A classic design element of the Alpine chalet is the cut-out heart or fir tree, often seen in wooden balcony surrounds. The chalet was often accompanied by a mazot, a small, windowless hut used to lock away valuable items during the periods the buildings were vacant, and where these remain they serve as useful outbuildings.
The term ‘chalet’ stems from the Arpitan-speaking (old Franco-Provençal language) parts of France and Switzerland – but over the years it has has come to describe multiple types of holiday residence, whether built in an Alpine style or not. However, some resorts maintain particular rules about building style and materials in order to preserve their traditional appearance.
Not to be confused with ‘charentaises’, which are old-fashioned carpet slippers, a Charentaise is a traditional, stone-built property found throughout the Poitou-Charentes region, particularly in the departments of Charente and Charente-Maritime. The style can also be found in neighbouring departments to the south, such as Dordogne and Gironde in Aquitaine.
The origins of the property style go back quite some way but it became most prevalent in the 19th century. At its most basic, it is a two-up, two-down building with a central hallway that runs from the front door through to the back of the house. This basic layout is often adapted – four rooms downstairs, four upstairs, for example – but it is generally one room deep.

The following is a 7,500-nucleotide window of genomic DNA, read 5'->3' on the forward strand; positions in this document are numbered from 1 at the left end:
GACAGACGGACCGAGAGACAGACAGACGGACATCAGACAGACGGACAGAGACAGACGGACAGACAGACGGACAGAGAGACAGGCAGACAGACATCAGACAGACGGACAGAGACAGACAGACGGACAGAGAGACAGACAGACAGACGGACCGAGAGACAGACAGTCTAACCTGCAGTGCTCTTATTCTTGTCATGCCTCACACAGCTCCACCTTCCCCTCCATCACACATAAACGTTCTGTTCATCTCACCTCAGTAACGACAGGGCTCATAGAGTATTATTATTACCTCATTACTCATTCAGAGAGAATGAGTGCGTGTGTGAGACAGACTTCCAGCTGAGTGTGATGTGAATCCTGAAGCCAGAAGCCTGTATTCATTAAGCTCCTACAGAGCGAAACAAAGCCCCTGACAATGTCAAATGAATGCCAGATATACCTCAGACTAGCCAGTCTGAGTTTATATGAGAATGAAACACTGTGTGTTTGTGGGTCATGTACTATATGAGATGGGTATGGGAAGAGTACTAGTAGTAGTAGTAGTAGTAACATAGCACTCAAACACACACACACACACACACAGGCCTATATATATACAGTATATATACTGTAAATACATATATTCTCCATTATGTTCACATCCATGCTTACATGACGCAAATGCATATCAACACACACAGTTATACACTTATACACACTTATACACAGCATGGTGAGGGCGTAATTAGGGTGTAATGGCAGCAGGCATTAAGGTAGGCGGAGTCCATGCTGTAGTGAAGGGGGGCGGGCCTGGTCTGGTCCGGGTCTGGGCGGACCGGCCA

Although the Charentaise varies greatly in size, it is similar to the bastide in terms of this practical layout and the square features (although it rarely has the latter’s archways). Steel ties can often be seen on the facade of a Charentaise; their original purpose was to reinforce the property’s structure, but they now form part of its typical decoration.
The property is built of stone with a shallow pitched roof covered in terracotta tiles. Smaller examples will have a basic open gable roof (a roof with just two sides, forming an upside-down ‘V’) and the more impressive ones will have a hip roof, with four sloping sides. Charentaises can have two or three floors, usually with an attic space and sometimes a cellar. Its windows are usually rectangular and quite tall with six to eight panes of glass, similar to sash windows, giving the house a somewhat Georgian feel.
As the Charentaise is basically a farmhouse – sitting on anything from a smallholding to a vast estate – it will often have outbuildings arranged around a courtyard to the front, with even the most humble of these often having an impressive stone gateway.
The house usually faces south with few, if any, openings on the north side, predominantly for comfort reasons in order to avoid cold winds infiltrating the living space. This arrangement was also for security, as the walled courtyard is usually on the south side.
As it is found in several of the departments in France most popular with British buyers, the Charentaise is many people’s idea of a truly classic French home. Over time, it developed into a grander and equally classic house two rooms deep with a steeper, slate roof – the maison de maître – which was explored in last month’s instalment.
Missed the first part of our property styles series? Read it here.